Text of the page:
The debate on open vs proprietary platforms is not quite black and white. There are platforms that are open but not quite open like Microsoft and closed but not completely closed like Apple. Google is almost completely open and Linux is completely open. So there is a spectrum of openness in the platforms and companies have been successful in innovating under both the models. Irrespective of the openness, platforms play a key role in innovations.
Should we have “chief innovation officers?” How should they be measured? What metrics (if any) make sense in measuring innovation in an organization?
It is important to make sure innovation happens and that’s not just platform and technology innovation. It helps to have someone responsible for it. Innovation is everyone’s job but it is the innovation officer’s job to ensure that the company is good at what it takes to succeed from a holistic standpoint. This means understanding things like:
Innovation officer makes sure the new ideas see the light of the day. Here are the key attributes/characteristics for a chief innovation officer role:
– Understand the future of technology
– Have skills and experience with innovation
– Can create the culture, environment and support for innovation
– Understand the business
There are three different levels of metrics to measure innovation. First is the participation metric – the ideas generated, second is the conversion metric – how many ideas get implemented along with the speed of conversion and the last one is a shareholder metric – impact of the ideas on company’s performance. The three levels represent evolution as the innovation progresses. Some companies measure the innovation by measuring the revenues coming from not so mature businesses and mature businesses separately.
How do you build the infrastructure for innovation? What enablers can a technology leader put in place to encourage innovation?
Sometimes there can be so much churn in the platform that it is hard to innovate. You need certain stability and that can lead to more innovation. The platform has to evolve but the speed of evolution needs to be manageable.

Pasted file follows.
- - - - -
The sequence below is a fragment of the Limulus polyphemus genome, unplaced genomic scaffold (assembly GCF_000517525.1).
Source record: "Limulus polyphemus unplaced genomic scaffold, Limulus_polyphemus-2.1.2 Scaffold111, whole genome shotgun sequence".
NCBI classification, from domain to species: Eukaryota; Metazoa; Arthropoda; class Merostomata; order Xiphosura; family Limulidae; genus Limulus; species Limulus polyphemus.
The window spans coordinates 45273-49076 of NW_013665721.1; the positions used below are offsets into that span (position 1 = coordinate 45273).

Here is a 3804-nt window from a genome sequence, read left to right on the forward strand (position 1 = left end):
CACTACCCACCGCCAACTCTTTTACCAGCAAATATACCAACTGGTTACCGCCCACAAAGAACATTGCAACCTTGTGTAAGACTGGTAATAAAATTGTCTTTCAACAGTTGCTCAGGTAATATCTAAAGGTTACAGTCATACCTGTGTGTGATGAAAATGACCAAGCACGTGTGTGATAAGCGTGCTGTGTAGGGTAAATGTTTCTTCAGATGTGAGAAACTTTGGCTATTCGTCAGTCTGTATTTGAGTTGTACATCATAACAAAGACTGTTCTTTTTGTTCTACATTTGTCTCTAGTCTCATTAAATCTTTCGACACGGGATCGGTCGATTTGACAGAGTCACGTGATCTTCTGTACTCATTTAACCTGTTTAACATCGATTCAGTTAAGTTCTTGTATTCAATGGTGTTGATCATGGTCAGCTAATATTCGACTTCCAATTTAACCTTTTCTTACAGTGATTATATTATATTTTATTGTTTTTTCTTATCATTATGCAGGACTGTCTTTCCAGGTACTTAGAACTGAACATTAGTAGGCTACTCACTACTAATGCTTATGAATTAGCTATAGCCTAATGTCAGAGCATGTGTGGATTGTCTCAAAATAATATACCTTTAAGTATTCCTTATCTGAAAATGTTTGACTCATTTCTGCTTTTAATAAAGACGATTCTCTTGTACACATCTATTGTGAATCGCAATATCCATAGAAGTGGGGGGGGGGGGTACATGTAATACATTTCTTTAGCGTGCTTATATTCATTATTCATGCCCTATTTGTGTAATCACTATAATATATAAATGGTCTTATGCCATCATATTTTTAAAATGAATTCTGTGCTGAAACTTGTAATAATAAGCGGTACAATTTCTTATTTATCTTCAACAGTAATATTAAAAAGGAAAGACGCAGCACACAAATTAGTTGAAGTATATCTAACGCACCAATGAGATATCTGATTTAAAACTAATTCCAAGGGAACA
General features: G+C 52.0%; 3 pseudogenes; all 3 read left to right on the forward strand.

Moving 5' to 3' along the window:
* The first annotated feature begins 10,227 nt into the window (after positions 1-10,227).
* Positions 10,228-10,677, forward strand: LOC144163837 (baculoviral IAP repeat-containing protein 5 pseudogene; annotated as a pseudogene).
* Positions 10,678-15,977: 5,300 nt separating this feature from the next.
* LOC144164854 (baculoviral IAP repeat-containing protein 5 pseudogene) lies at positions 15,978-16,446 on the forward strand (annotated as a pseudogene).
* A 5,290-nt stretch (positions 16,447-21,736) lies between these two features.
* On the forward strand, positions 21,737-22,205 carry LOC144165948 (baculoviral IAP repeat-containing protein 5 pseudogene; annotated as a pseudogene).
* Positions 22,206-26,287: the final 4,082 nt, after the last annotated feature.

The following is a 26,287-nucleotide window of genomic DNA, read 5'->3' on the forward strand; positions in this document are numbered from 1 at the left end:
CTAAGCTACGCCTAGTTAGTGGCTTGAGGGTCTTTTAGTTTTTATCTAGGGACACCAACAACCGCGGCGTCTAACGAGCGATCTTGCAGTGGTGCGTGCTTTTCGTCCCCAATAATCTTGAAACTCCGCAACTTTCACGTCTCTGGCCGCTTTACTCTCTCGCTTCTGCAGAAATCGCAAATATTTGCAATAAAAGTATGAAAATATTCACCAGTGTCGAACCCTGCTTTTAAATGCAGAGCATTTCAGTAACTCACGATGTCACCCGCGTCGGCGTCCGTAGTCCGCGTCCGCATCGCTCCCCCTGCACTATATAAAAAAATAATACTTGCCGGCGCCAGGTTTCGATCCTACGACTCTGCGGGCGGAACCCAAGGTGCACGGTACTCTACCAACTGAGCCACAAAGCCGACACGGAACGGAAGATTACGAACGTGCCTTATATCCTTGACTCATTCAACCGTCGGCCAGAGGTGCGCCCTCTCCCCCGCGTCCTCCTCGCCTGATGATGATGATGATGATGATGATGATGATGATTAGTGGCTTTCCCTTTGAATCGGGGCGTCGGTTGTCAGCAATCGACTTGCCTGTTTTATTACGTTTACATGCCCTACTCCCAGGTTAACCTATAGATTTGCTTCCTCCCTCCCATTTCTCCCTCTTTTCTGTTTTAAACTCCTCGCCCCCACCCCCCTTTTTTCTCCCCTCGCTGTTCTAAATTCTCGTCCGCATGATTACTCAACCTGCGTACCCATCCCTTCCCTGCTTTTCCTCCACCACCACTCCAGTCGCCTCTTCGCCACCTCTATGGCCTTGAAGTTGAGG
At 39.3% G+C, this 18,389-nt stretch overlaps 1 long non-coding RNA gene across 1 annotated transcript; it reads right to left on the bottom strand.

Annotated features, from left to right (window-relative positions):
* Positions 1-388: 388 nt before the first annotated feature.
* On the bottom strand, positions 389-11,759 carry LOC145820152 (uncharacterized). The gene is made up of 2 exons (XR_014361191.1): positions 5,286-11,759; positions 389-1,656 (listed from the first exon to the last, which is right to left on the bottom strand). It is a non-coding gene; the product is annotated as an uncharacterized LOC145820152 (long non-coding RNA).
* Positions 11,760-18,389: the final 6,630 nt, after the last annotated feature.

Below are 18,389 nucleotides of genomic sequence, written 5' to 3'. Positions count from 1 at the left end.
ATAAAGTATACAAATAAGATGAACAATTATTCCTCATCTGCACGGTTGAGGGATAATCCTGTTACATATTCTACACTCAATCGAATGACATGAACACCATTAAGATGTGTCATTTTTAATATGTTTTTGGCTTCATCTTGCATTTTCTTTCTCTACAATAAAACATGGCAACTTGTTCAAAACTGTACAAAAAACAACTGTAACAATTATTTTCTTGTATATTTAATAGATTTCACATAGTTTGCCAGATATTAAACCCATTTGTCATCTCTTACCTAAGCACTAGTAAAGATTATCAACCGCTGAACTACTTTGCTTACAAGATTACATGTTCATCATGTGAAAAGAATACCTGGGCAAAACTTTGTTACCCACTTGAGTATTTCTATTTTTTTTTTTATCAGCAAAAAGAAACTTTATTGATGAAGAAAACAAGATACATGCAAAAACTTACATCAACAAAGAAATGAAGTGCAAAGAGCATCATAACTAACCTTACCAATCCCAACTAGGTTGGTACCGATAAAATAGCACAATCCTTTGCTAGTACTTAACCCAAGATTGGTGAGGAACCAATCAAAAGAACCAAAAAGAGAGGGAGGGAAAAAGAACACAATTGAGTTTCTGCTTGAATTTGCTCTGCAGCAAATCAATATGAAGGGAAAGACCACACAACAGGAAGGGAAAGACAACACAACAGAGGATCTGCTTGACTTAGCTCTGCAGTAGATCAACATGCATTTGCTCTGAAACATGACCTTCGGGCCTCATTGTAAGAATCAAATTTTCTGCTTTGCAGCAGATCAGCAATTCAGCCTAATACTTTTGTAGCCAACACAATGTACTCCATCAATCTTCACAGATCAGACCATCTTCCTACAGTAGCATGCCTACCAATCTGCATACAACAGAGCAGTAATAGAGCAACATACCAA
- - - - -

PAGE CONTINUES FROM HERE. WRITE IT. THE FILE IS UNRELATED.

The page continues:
At the end of the day, the innovation has to make money for the company. Hence in addition to Invention, Innovation companies need to focus on Exploitation. You want to invent periodically but then focus on taking that invention to the market through exploitation. Executing to action is critical part of the innovation.
Technology leaders need to ensure that governance is there both bottoms up and top down. Need to give teams enough time/resources to germinate the ideas but also set goals for a measurable output.
What is the role of the CIO in catalyzing innovation? How should an IT leader spend his/her time to make an impact on this front?
It is possible to bake innovation in the culture of the company. CIOs need to take leadership actions that create conditions for innovation. One of the innovative companies, took a group of IT and business people, co-located them and had them adopt Agile scrum to facilitate innovation. Innovation has become key part of CIO’s responsibility.
*Bal Mahale is a Senior Director at CA and was the panel captain of this panel at the 8th MIT Sloan CIO Symposium.
Topics: Business & Strategy, CIO Track, Cloud Computing, innovation, IT Governance, Uncategorized, Virtual Organizations | No Comments »